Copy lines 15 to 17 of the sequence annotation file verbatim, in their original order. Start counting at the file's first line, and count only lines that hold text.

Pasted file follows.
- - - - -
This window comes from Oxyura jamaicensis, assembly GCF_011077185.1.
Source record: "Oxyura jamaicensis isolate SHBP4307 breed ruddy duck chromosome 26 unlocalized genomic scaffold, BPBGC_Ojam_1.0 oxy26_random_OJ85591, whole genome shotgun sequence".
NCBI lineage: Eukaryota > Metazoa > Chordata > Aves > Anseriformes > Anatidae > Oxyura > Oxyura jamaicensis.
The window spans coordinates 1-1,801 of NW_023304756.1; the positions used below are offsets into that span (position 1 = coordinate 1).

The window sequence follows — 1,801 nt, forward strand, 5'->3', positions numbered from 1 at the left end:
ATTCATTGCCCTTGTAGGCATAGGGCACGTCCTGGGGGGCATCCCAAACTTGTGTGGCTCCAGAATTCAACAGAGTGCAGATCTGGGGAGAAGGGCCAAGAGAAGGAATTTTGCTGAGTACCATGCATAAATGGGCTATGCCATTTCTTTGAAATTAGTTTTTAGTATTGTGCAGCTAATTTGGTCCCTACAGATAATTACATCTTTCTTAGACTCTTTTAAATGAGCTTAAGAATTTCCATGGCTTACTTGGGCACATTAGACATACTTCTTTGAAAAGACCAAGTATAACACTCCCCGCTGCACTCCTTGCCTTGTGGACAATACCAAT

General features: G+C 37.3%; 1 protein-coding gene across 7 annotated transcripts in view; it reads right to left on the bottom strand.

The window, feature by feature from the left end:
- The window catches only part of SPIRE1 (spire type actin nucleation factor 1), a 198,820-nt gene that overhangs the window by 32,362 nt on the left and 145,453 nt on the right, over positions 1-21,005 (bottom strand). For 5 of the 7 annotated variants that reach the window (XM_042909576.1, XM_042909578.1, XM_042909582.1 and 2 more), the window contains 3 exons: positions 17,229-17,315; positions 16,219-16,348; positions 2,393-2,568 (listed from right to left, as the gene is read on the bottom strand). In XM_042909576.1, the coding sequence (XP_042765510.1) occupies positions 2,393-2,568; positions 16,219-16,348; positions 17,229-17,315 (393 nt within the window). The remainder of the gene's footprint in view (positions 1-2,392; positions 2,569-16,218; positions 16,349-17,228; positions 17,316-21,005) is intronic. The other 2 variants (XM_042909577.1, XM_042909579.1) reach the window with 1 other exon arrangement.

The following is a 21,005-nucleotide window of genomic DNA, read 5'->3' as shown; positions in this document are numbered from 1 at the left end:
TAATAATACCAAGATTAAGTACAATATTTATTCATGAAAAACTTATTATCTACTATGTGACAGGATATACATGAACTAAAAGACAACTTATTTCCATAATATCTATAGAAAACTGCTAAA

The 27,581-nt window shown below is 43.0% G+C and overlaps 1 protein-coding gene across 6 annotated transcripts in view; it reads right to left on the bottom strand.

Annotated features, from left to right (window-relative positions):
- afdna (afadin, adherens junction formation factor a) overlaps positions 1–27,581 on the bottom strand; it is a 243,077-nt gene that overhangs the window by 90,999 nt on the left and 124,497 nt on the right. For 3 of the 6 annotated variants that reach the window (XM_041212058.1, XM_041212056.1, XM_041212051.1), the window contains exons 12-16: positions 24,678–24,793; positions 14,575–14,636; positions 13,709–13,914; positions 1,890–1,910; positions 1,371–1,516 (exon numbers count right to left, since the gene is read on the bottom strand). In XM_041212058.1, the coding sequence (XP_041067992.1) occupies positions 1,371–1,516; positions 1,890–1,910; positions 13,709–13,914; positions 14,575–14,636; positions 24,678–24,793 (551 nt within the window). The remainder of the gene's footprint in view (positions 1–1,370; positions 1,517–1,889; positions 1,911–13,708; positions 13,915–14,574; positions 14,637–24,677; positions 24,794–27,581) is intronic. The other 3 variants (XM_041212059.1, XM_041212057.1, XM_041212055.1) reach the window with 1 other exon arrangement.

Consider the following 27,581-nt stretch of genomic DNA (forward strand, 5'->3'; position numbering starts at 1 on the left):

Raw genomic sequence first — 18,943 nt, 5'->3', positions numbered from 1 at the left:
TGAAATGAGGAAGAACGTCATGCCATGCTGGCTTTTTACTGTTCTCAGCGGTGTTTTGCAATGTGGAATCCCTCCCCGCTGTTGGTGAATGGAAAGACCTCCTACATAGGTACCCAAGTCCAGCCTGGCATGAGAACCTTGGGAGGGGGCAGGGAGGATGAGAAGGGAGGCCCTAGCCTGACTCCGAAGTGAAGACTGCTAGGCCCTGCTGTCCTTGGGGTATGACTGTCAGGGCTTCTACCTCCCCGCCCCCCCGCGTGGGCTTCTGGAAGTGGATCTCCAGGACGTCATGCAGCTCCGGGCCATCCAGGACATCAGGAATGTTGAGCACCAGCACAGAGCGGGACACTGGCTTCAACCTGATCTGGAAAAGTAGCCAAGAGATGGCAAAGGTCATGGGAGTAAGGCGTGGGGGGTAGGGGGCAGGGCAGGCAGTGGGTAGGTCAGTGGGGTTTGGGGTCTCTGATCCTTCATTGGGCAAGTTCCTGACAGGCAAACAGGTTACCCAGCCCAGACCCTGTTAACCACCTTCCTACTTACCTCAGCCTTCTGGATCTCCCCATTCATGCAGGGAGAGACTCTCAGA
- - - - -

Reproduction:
Consider the following 27,581-nt stretch of genomic DNA (forward strand, 5'->3'; position numbering starts at 1 on the left):

Raw genomic sequence first — 18,943 nt, 5'->3', positions numbered from 1 at the left:
TGAAATGAGGAAGAACGTCATGCCATGCTGGCTTTTTACTGTTCTCAGCGGTGTTTTGCAATGTGGAATCCCTCCCCGCTGTTGGTGAATGGAAAGACCTCCTACATAGGTACCCAAGTCCAGCCTGGCATGAGAACCTTGGGAGGGGGCAGGGAGGATGAGAAGGGAGGCCCTAGCCTGACTCCGAAGTGAAGACTGCTAGGCCCTGCTGTCCTTGGGGTATGACTGTCAGGGCTTCTACCTCCCCGCCCCCCCGCGTGGGCTTCTGGAAGTGGATCTCCAGGACGTCATGCAGCTCCGGGCCATCCAGGACATCAGGAATGTTGAGCACCAGCACAGAGCGGGACACTGGCTTCAACCTGATCTGGAAAAGTAGCCAAGAGATGGCAAAGGTCATGGGAGTAAGGCGTGGGGGGTAGGGGGCAGGGCAGGCAGTGGGTAGGTCAGTGGGGTTTGGGGTCTCTGATCCTTCATTGGGCAAGTTCCTGACAGGCAAACAGGTTACCCAGCCCAGACCCTGTTAACCACCTTCCTACTTACCTCAGCCTTCTGGATCTCCCCATTCATGCAGGGAGAGACTCTCAGA